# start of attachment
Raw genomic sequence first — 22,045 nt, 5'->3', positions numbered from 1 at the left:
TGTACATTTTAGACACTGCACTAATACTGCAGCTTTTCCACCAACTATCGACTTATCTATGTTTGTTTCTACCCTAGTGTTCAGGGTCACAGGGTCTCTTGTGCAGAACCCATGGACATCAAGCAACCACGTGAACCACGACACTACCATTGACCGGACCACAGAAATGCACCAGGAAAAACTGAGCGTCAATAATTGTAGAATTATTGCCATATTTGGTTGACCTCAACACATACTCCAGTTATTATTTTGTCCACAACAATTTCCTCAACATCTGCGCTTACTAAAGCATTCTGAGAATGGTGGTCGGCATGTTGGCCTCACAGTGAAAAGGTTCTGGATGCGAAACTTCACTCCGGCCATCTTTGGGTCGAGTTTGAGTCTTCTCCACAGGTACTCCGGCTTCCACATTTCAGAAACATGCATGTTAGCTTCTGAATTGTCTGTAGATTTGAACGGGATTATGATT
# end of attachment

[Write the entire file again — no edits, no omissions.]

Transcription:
Raw genomic sequence first — 22,045 nt, 5'->3', positions numbered from 1 at the left:
TGTACATTTTAGACACTGCACTAATACTGCAGCTTTTCCACCAACTATCGACTTATCTATGTTTGTTTCTACCCTAGTGTTCAGGGTCACAGGGTCTCTTGTGCAGAACCCATGGACATCAAGCAACCACGTGAACCACGACACTACCATTGACCGGACCACAGAAATGCACCAGGAAAAACTGAGCGTCAATAATTGTAGAATTATTGCCATATTTGGTTGACCTCAACACATACTCCAGTTATTATTTTGTCCACAACAATTTCCTCAACATCTGCGCTTACTAAAGCATTCTGAGAATGGTGGTCGGCATGTTGGCCTCACAGTGAAAAGGTTCTGGATGCGAAACTTCACTCCGGCCATCTTTGGGTCGAGTTTGAGTCTTCTCCACAGGTACTCCGGCTTCCACATTTCAGAAACATGCATGTTAGCTTCTGAATTGTCTGTAGATTTGAACGGGATTATGATT